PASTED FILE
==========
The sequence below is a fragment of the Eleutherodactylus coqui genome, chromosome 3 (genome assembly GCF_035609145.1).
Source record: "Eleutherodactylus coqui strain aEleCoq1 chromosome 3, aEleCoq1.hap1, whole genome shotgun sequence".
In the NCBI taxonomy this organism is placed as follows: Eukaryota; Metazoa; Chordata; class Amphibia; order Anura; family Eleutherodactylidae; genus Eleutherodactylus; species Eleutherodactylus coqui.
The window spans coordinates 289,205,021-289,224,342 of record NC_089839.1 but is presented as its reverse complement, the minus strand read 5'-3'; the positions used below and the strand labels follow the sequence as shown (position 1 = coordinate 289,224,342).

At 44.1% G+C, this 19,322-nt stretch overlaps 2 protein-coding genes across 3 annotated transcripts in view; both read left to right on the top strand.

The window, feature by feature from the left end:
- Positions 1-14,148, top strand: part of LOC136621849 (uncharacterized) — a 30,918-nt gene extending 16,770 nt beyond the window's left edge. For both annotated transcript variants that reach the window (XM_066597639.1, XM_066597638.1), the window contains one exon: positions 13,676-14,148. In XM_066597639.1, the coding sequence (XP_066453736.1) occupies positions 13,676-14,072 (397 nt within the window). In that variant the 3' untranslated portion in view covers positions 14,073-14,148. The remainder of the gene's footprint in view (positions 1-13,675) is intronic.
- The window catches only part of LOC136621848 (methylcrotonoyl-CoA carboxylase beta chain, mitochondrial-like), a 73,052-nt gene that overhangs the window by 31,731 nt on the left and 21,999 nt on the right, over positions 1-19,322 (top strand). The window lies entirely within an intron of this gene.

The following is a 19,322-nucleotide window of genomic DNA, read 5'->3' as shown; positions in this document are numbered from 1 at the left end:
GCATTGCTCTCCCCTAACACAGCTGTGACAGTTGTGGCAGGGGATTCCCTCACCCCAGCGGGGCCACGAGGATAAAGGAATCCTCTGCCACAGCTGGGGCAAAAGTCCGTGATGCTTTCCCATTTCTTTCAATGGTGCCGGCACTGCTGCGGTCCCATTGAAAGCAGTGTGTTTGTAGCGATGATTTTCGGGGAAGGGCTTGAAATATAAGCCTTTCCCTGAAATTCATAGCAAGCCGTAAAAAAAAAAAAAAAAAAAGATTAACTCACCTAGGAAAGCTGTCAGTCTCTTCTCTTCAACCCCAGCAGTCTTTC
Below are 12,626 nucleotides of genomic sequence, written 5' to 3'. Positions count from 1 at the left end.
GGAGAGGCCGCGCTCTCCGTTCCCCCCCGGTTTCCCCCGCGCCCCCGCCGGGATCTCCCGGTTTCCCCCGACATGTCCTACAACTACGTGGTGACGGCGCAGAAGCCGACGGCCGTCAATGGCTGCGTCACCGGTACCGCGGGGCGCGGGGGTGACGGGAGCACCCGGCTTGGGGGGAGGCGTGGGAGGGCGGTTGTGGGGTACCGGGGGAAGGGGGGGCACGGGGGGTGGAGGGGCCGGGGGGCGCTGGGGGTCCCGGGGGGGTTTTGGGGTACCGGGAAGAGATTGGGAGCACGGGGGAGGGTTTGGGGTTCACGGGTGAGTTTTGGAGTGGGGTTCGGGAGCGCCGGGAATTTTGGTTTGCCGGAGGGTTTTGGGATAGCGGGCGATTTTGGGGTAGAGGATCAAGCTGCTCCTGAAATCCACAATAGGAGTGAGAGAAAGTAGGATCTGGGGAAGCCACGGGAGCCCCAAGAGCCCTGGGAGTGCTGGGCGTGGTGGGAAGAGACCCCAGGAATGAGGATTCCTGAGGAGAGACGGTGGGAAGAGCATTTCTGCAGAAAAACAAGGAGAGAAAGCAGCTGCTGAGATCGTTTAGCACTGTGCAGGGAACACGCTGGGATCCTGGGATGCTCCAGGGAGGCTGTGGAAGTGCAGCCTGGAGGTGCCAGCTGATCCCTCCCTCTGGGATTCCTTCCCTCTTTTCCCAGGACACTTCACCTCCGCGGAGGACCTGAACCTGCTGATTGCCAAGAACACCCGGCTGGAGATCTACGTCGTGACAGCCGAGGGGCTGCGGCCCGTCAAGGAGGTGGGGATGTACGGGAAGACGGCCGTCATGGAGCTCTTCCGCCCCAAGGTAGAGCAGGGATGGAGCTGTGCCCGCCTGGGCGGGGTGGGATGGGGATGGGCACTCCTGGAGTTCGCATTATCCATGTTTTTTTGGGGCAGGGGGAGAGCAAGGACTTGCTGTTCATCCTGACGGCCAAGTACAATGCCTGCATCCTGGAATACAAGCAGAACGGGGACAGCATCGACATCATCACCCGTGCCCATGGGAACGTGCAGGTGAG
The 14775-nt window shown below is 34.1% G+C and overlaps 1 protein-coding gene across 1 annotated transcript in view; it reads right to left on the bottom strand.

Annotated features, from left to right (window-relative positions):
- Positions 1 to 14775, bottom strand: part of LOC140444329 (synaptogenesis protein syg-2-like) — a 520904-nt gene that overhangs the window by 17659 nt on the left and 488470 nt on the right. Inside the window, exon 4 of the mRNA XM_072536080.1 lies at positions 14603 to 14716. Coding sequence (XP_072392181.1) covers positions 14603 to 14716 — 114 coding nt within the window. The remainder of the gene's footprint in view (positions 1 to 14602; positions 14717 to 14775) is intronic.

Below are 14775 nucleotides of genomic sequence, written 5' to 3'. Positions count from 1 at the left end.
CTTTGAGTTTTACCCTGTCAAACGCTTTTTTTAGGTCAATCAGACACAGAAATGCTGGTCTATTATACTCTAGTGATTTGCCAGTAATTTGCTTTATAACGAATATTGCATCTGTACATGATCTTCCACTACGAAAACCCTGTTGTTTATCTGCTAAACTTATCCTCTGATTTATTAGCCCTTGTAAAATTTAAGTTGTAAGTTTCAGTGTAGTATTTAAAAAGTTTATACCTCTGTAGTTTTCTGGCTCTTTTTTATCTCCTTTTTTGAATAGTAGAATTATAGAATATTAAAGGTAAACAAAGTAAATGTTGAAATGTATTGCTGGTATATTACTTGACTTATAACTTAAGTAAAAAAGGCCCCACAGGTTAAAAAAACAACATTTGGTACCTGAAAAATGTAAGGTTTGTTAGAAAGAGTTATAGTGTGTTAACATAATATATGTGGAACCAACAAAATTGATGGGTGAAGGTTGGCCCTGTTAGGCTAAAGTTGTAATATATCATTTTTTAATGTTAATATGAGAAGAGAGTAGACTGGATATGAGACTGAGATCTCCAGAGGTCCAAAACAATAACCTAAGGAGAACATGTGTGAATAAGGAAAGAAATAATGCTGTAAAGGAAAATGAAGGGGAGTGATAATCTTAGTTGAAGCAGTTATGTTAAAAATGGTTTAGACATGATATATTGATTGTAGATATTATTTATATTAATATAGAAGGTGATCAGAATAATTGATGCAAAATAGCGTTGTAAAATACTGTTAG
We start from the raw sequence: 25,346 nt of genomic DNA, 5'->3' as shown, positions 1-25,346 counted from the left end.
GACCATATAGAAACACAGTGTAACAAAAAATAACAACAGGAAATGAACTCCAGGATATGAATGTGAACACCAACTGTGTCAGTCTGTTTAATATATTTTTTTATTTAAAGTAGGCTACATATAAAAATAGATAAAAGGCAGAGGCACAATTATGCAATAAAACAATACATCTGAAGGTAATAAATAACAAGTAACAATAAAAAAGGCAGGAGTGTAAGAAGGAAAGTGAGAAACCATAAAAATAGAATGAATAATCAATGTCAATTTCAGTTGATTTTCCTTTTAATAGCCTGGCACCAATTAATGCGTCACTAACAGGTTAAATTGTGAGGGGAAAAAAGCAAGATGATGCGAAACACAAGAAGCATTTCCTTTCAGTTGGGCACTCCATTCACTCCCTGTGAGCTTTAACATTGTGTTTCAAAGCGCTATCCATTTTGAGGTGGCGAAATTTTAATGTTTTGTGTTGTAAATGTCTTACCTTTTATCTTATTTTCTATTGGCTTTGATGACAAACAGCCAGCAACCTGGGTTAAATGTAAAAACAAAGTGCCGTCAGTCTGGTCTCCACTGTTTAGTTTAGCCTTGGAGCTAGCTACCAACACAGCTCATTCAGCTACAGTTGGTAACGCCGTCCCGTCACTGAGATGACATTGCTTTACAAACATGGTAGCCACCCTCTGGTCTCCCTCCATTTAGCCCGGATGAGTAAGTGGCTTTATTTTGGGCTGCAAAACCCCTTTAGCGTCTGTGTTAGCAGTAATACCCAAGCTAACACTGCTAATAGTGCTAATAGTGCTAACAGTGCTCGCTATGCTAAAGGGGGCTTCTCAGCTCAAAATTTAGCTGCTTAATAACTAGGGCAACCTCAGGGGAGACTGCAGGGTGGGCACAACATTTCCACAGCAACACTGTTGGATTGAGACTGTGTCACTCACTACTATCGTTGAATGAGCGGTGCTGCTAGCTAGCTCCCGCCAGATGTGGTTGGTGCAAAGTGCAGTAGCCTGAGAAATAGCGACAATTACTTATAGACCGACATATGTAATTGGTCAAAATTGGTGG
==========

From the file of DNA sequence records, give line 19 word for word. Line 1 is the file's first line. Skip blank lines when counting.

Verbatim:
GACCATATAGAAACACAGTGTAACAAAAAATAACAACAGGAAATGAACTCCAGGATATGAATGTGAACACCAACTGTGTCAGTCTGTTTAATATATTTTTTTATTTAAAGTAGGCTACATATAAAAATAGATAAAAGGCAGAGGCACAATTATGCAATAAAACAATACATCTGAAGGTAATAAATAACAAGTAACAATAAAAAAGGCAGGAGTGTAAGAAGGAAAGTGAGAAACCATAAAAATAGAATGAATAATCAATGTCAATTTCAGTTGATTTTCCTTTTAATAGCCTGGCACCAATTAATGCGTCACTAACAGGTTAAATTGTGAGGGGAAAAAAGCAAGATGATGCGAAACACAAGAAGCATTTCCTTTCAGTTGGGCACTCCATTCACTCCCTGTGAGCTTTAACATTGTGTTTCAAAGCGCTATCCATTTTGAGGTGGCGAAATTTTAATGTTTTGTGTTGTAAATGTCTTACCTTTTATCTTATTTTCTATTGGCTTTGATGACAAACAGCCAGCAACCTGGGTTAAATGTAAAAACAAAGTGCCGTCAGTCTGGTCTCCACTGTTTAGTTTAGCCTTGGAGCTAGCTACCAACACAGCTCATTCAGCTACAGTTGGTAACGCCGTCCCGTCACTGAGATGACATTGCTTTACAAACATGGTAGCCACCCTCTGGTCTCCCTCCATTTAGCCCGGATGAGTAAGTGGCTTTATTTTGGGCTGCAAAACCCCTTTAGCGTCTGTGTTAGCAGTAATACCCAAGCTAACACTGCTAATAGTGCTAATAGTGCTAACAGTGCTCGCTATGCTAAAGGGGGCTTCTCAGCTCAAAATTTAGCTGCTTAATAACTAGGGCAACCTCAGGGGAGACTGCAGGGTGGGCACAACATTTCCACAGCAACACTGTTGGATTGAGACTGTGTCACTCACTACTATCGTTGAATGAGCGGTGCTGCTAGCTAGCTCCCGCCAGATGTGGTTGGTGCAAAGTGCAGTAGCCTGAGAAATAGCGACAATTACTTATAGACCGACATATGTAATTGGTCAAAATTGGTGG